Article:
Case Study: ORIF: Displaced Lateral Malleolus Fracture
of the left ankle in a 78 year-old male
When the bone fragments are not out of place, a lateral malleolus fracture is characterized as nondisplaced. Surgery is usually required when bones are broken (fractured) and are out of place, unstable, or may become out of place.
This procedure is known as an open reduction and internal fixation (ORIF). The area of the fracture is opened up so the surgeon may see it during open reduction. Internal fixation refers to the use of screws, pins, or fixation devices to hold the bone parts in place.
A lateral malleolus fracture is a form of ankle fracture caused by the fibula breaking right above the ankle joint. The most common type of ankle fracture occurs when the foot rolls or twists.
A 78 year-old male patient visits the office with X-rays presented and complaints about the pain of his left foot and ankle after slipping on ice three days ago. The patient states that the pain has associated symptoms like swelling, instability, and tender to touch.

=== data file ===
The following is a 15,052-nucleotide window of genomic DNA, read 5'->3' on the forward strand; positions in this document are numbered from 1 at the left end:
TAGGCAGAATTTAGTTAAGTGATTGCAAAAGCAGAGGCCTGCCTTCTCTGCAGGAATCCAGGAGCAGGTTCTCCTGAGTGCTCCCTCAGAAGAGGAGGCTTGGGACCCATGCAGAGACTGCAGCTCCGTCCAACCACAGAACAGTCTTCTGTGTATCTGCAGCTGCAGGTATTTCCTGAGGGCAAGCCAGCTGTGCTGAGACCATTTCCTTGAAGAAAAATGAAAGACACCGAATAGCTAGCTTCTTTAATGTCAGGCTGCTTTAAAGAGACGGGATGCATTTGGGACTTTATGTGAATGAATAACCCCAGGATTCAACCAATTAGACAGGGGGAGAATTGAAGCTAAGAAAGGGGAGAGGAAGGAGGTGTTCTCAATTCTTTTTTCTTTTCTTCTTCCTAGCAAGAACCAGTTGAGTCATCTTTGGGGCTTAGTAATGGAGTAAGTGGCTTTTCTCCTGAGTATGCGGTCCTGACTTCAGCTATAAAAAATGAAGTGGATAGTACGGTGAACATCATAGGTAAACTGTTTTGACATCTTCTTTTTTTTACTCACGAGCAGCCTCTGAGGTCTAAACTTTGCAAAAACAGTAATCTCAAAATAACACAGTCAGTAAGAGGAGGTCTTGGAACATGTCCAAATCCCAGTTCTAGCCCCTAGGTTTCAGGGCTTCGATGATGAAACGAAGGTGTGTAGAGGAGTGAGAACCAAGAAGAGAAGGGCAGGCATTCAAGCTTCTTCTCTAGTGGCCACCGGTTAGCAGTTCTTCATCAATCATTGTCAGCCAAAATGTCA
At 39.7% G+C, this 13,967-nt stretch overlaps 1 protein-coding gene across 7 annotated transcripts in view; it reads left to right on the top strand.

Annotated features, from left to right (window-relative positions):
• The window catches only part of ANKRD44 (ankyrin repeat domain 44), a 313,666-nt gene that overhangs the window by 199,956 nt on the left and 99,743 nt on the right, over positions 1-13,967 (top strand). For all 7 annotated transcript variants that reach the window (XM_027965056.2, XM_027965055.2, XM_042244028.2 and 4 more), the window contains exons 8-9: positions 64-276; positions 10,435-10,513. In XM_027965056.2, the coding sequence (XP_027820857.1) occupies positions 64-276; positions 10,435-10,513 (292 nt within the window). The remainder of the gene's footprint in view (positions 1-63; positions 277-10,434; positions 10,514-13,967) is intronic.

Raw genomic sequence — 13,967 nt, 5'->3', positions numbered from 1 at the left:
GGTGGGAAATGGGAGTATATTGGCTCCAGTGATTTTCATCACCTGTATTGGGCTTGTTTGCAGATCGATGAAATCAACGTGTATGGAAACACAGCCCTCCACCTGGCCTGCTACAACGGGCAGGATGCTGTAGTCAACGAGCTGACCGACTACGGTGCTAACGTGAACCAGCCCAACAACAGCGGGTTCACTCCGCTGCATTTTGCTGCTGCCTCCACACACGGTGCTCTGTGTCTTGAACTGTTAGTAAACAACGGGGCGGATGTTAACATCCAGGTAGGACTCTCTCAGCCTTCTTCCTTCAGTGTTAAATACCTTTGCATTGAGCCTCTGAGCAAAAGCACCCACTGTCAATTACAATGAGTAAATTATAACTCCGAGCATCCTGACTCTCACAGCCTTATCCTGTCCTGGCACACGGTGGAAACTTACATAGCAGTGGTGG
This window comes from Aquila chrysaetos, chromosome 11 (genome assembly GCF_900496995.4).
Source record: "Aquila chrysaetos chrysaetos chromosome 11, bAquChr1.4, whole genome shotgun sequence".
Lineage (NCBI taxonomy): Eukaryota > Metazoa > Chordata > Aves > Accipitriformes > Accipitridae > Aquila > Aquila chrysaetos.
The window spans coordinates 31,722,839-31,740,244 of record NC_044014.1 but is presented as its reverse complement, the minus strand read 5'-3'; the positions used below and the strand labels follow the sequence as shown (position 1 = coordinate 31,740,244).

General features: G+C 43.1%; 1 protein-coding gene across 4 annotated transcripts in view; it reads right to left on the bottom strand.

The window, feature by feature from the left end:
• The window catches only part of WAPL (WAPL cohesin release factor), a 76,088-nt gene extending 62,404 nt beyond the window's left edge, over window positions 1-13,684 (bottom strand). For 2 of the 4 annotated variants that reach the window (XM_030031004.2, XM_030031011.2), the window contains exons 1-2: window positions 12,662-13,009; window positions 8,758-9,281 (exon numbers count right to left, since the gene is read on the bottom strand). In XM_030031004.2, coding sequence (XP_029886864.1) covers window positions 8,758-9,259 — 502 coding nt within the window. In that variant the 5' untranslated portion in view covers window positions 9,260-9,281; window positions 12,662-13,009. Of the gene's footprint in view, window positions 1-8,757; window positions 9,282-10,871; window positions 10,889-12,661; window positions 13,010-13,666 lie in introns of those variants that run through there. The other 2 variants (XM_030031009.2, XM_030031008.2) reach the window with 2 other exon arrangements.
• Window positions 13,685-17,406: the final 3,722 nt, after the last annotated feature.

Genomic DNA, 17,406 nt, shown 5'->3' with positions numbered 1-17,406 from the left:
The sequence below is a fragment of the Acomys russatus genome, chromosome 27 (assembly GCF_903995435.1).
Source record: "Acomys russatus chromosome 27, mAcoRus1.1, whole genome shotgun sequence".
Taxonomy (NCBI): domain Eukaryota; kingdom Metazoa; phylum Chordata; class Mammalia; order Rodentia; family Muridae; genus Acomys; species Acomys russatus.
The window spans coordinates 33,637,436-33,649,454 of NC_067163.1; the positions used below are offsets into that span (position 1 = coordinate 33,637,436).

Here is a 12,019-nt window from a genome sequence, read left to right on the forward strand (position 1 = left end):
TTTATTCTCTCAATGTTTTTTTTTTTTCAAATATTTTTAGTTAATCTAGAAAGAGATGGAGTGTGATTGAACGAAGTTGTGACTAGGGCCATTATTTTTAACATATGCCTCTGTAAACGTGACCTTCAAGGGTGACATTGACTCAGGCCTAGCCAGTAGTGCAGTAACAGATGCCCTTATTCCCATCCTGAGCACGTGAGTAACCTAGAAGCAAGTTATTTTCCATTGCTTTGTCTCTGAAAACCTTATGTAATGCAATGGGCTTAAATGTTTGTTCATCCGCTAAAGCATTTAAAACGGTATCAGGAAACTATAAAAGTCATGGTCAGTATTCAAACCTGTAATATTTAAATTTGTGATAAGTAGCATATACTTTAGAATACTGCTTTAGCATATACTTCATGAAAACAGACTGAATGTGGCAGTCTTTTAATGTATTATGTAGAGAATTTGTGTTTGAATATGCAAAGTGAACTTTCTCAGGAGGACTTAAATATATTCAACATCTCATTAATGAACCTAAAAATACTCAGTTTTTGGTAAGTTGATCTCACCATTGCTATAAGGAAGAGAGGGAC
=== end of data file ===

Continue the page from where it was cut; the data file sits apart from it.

The X-rays were reviewed and discussed and he was diagnosed with Closed fracture of lateral malleolus – Displaced fracture of lateral malleolus of left fibula, initial encounter for closed fracture.
Upon the examination, we discussed the treatment options for the patient’s diagnosis, which included: non-surgical and surgical options. We discussed risks and benefits including infection, bleeding, nonhealing, need for repeat surgery, rehabilitation, injury to adjacent nerves and vessels. We also discussed systemic complications including blood clots, cardiac, pulmonary, neurological complications including death.